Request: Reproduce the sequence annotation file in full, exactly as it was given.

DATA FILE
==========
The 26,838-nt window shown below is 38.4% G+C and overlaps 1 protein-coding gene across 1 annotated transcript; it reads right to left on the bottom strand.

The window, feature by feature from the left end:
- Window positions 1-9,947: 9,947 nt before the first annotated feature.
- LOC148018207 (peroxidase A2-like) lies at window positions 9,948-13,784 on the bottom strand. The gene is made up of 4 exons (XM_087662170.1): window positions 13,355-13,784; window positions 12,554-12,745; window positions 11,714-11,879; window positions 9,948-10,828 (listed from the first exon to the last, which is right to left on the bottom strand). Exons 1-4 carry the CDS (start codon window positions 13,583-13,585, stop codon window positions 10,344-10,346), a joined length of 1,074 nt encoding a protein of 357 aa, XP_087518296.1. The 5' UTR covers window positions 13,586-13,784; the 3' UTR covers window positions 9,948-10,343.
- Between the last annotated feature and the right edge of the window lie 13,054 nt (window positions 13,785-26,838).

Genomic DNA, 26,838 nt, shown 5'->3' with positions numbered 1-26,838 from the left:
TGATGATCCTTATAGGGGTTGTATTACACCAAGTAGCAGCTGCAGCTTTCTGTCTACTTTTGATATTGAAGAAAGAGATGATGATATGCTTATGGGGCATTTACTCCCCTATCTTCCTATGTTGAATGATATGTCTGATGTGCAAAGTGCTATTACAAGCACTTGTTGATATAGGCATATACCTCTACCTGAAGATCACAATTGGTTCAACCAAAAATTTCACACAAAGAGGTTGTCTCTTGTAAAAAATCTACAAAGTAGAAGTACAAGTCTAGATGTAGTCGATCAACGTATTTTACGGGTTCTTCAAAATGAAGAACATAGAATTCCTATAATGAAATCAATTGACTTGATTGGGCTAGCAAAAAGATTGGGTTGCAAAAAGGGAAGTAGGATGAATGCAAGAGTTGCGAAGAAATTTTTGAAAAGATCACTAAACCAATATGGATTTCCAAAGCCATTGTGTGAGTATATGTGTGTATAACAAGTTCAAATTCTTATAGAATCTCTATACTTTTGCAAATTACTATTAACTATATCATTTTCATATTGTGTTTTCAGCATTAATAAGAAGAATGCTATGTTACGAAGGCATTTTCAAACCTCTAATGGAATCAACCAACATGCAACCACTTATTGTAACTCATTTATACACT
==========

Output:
The 26,838-nt window shown below is 38.4% G+C and overlaps 1 protein-coding gene across 1 annotated transcript; it reads right to left on the bottom strand.

The window, feature by feature from the left end:
- Window positions 1-9,947: 9,947 nt before the first annotated feature.
- LOC148018207 (peroxidase A2-like) lies at window positions 9,948-13,784 on the bottom strand. The gene is made up of 4 exons (XM_087662170.1): window positions 13,355-13,784; window positions 12,554-12,745; window positions 11,714-11,879; window positions 9,948-10,828 (listed from the first exon to the last, which is right to left on the bottom strand). Exons 1-4 carry the CDS (start codon window positions 13,583-13,585, stop codon window positions 10,344-10,346), a joined length of 1,074 nt encoding a protein of 357 aa, XP_087518296.1. The 5' UTR covers window positions 13,586-13,784; the 3' UTR covers window positions 9,948-10,343.
- Between the last annotated feature and the right edge of the window lie 13,054 nt (window positions 13,785-26,838).

Genomic DNA, 26,838 nt, shown 5'->3' with positions numbered 1-26,838 from the left:
TGATGATCCTTATAGGGGTTGTATTACACCAAGTAGCAGCTGCAGCTTTCTGTCTACTTTTGATATTGAAGAAAGAGATGATGATATGCTTATGGGGCATTTACTCCCCTATCTTCCTATGTTGAATGATATGTCTGATGTGCAAAGTGCTATTACAAGCACTTGTTGATATAGGCATATACCTCTACCTGAAGATCACAATTGGTTCAACCAAAAATTTCACACAAAGAGGTTGTCTCTTGTAAAAAATCTACAAAGTAGAAGTACAAGTCTAGATGTAGTCGATCAACGTATTTTACGGGTTCTTCAAAATGAAGAACATAGAATTCCTATAATGAAATCAATTGACTTGATTGGGCTAGCAAAAAGATTGGGTTGCAAAAAGGGAAGTAGGATGAATGCAAGAGTTGCGAAGAAATTTTTGAAAAGATCACTAAACCAATATGGATTTCCAAAGCCATTGTGTGAGTATATGTGTGTATAACAAGTTCAAATTCTTATAGAATCTCTATACTTTTGCAAATTACTATTAACTATATCATTTTCATATTGTGTTTTCAGCATTAATAAGAAGAATGCTATGTTACGAAGGCATTTTCAAACCTCTAATGGAATCAACCAACATGCAACCACTTATTGTAACTCATTTATACACT